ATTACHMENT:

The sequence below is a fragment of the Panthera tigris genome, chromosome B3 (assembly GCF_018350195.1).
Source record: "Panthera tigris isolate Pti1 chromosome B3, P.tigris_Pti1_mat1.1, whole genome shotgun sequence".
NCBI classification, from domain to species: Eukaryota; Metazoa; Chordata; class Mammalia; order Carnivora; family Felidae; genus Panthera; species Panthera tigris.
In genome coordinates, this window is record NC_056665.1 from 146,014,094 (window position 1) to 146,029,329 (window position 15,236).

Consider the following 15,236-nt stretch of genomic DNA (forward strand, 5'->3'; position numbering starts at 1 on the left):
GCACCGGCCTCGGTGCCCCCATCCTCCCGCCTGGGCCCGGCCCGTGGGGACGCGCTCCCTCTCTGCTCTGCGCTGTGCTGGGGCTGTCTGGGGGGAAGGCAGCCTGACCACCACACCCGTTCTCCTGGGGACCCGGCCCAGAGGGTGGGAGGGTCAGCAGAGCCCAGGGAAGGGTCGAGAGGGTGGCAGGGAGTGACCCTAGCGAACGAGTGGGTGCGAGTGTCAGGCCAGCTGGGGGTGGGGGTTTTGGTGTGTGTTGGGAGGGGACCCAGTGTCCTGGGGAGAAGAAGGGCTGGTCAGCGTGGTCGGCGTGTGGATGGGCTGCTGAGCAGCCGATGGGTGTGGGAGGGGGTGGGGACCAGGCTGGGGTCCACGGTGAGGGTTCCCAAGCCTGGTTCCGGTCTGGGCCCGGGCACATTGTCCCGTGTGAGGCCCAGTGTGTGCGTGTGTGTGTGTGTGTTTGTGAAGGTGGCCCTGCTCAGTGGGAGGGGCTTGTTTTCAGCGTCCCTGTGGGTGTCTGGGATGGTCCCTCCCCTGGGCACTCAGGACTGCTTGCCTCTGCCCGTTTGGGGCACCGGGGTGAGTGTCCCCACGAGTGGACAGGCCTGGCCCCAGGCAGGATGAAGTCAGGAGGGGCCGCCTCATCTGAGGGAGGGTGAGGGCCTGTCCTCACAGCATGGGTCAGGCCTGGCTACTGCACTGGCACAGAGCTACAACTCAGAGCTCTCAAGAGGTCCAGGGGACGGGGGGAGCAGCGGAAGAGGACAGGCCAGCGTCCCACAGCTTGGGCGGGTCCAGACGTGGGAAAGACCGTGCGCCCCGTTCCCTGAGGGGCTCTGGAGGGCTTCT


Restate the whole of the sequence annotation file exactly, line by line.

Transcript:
The sequence below is a fragment of the Panthera tigris genome, chromosome B3 (assembly GCF_018350195.1).
Source record: "Panthera tigris isolate Pti1 chromosome B3, P.tigris_Pti1_mat1.1, whole genome shotgun sequence".
NCBI classification, from domain to species: Eukaryota; Metazoa; Chordata; class Mammalia; order Carnivora; family Felidae; genus Panthera; species Panthera tigris.
In genome coordinates, this window is record NC_056665.1 from 146,014,094 (window position 1) to 146,029,329 (window position 15,236).

Consider the following 15,236-nt stretch of genomic DNA (forward strand, 5'->3'; position numbering starts at 1 on the left):
GCACCGGCCTCGGTGCCCCCATCCTCCCGCCTGGGCCCGGCCCGTGGGGACGCGCTCCCTCTCTGCTCTGCGCTGTGCTGGGGCTGTCTGGGGGGAAGGCAGCCTGACCACCACACCCGTTCTCCTGGGGACCCGGCCCAGAGGGTGGGAGGGTCAGCAGAGCCCAGGGAAGGGTCGAGAGGGTGGCAGGGAGTGACCCTAGCGAACGAGTGGGTGCGAGTGTCAGGCCAGCTGGGGGTGGGGGTTTTGGTGTGTGTTGGGAGGGGACCCAGTGTCCTGGGGAGAAGAAGGGCTGGTCAGCGTGGTCGGCGTGTGGATGGGCTGCTGAGCAGCCGATGGGTGTGGGAGGGGGTGGGGACCAGGCTGGGGTCCACGGTGAGGGTTCCCAAGCCTGGTTCCGGTCTGGGCCCGGGCACATTGTCCCGTGTGAGGCCCAGTGTGTGCGTGTGTGTGTGTGTGTTTGTGAAGGTGGCCCTGCTCAGTGGGAGGGGCTTGTTTTCAGCGTCCCTGTGGGTGTCTGGGATGGTCCCTCCCCTGGGCACTCAGGACTGCTTGCCTCTGCCCGTTTGGGGCACCGGGGTGAGTGTCCCCACGAGTGGACAGGCCTGGCCCCAGGCAGGATGAAGTCAGGAGGGGCCGCCTCATCTGAGGGAGGGTGAGGGCCTGTCCTCACAGCATGGGTCAGGCCTGGCTACTGCACTGGCACAGAGCTACAACTCAGAGCTCTCAAGAGGTCCAGGGGACGGGGGGAGCAGCGGAAGAGGACAGGCCAGCGTCCCACAGCTTGGGCGGGTCCAGACGTGGGAAAGACCGTGCGCCCCGTTCCCTGAGGGGCTCTGGAGGGCTTCT